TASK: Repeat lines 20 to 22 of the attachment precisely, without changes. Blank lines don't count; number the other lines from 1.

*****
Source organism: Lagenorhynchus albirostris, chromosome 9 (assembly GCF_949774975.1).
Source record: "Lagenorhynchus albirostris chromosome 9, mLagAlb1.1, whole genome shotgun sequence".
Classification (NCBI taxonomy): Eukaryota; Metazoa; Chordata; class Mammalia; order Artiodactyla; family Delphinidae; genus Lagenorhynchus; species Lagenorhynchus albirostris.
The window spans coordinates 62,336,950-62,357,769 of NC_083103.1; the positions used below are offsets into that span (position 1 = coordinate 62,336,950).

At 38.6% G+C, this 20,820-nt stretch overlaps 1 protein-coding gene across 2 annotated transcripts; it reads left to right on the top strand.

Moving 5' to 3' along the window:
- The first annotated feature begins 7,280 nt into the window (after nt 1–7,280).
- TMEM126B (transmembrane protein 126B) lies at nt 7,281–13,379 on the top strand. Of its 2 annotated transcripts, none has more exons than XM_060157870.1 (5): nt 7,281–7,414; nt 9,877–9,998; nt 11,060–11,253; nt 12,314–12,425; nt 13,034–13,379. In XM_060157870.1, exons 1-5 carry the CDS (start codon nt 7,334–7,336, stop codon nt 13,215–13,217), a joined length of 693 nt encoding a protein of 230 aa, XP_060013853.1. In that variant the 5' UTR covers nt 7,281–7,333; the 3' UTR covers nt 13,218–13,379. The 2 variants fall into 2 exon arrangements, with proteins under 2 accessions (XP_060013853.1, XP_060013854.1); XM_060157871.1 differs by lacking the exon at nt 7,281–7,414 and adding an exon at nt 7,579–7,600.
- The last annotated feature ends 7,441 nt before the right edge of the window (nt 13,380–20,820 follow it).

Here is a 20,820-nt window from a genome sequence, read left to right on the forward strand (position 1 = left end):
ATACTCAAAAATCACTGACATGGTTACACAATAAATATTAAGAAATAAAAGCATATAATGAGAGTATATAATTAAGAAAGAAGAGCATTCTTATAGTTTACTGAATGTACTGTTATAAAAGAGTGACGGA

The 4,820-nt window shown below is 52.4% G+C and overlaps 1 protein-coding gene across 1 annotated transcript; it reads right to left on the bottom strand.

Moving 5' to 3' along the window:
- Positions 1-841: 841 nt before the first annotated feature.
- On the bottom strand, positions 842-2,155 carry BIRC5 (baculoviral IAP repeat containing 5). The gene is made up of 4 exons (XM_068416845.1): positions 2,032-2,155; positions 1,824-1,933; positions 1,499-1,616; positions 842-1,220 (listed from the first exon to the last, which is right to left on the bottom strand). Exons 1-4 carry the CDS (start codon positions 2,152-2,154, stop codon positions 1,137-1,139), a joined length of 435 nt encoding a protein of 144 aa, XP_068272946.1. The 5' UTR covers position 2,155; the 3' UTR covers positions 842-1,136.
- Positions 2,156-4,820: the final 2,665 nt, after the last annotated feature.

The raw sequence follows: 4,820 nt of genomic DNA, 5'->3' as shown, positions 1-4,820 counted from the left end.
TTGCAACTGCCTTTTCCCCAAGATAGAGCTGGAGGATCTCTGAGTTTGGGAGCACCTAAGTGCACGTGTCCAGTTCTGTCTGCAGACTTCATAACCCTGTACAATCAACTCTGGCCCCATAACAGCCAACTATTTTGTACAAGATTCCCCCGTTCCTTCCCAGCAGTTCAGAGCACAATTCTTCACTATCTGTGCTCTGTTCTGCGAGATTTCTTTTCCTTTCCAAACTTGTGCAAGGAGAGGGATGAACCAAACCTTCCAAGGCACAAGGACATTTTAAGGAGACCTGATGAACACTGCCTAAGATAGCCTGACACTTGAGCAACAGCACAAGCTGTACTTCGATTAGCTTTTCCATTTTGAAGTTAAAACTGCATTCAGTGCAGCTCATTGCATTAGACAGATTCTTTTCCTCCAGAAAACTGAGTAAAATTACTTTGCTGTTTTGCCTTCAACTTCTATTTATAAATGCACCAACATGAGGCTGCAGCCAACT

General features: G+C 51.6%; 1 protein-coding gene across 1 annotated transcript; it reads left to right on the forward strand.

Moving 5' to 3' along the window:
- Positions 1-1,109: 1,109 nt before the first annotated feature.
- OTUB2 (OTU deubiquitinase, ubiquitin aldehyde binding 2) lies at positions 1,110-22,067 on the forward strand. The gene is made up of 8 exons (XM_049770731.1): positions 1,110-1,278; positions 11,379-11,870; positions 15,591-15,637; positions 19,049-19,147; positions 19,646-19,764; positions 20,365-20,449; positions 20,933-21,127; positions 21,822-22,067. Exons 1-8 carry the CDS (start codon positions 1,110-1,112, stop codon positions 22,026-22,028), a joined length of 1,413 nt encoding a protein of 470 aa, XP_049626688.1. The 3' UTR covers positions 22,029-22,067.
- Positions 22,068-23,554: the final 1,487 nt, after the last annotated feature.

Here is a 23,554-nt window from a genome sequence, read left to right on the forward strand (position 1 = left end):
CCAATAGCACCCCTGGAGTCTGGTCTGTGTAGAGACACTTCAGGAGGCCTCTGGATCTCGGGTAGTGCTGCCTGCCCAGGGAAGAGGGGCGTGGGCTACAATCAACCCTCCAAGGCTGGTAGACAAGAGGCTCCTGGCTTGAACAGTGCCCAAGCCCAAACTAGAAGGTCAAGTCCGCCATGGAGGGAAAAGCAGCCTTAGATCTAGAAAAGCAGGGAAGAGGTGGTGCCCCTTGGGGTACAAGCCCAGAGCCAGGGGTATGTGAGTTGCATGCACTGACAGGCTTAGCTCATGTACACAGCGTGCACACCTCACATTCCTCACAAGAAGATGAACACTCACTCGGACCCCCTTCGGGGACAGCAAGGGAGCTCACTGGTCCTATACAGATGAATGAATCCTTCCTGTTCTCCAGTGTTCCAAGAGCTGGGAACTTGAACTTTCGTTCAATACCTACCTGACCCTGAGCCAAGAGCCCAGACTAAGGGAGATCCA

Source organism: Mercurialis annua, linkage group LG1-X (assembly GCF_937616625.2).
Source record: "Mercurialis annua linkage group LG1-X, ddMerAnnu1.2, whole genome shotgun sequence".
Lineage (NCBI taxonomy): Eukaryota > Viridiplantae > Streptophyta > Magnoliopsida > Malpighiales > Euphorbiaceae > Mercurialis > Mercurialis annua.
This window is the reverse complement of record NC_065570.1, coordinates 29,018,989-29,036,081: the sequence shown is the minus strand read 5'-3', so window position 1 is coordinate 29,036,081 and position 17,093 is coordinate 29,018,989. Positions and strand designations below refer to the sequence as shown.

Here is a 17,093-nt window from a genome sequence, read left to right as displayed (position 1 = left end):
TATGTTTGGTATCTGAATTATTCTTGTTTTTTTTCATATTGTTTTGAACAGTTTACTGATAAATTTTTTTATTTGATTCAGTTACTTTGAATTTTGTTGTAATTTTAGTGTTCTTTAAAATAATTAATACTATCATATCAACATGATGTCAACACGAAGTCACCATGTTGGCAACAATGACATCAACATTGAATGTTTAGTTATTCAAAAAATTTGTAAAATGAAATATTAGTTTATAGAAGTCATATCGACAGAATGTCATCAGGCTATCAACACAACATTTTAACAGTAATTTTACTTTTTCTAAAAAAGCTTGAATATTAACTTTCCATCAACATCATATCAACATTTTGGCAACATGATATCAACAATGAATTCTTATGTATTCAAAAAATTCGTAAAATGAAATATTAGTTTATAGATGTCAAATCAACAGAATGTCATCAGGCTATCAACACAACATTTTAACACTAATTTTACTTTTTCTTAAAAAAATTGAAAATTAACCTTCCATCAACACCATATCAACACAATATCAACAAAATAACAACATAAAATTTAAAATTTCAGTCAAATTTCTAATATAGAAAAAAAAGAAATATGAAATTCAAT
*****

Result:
Moving 5' to 3' along the window:
- Positions 1-1,109: 1,109 nt before the first annotated feature.
- OTUB2 (OTU deubiquitinase, ubiquitin aldehyde binding 2) lies at positions 1,110-22,067 on the forward strand. The gene is made up of 8 exons (XM_049770731.1): positions 1,110-1,278; positions 11,379-11,870; positions 15,591-15,637; positions 19,049-19,147; positions 19,646-19,764; positions 20,365-20,449; positions 20,933-21,127; positions 21,822-22,067. Exons 1-8 carry the CDS (start codon positions 1,110-1,112, stop codon positions 22,026-22,028), a joined length of 1,413 nt encoding a protein of 470 aa, XP_049626688.1. The 3' UTR covers positions 22,029-22,067.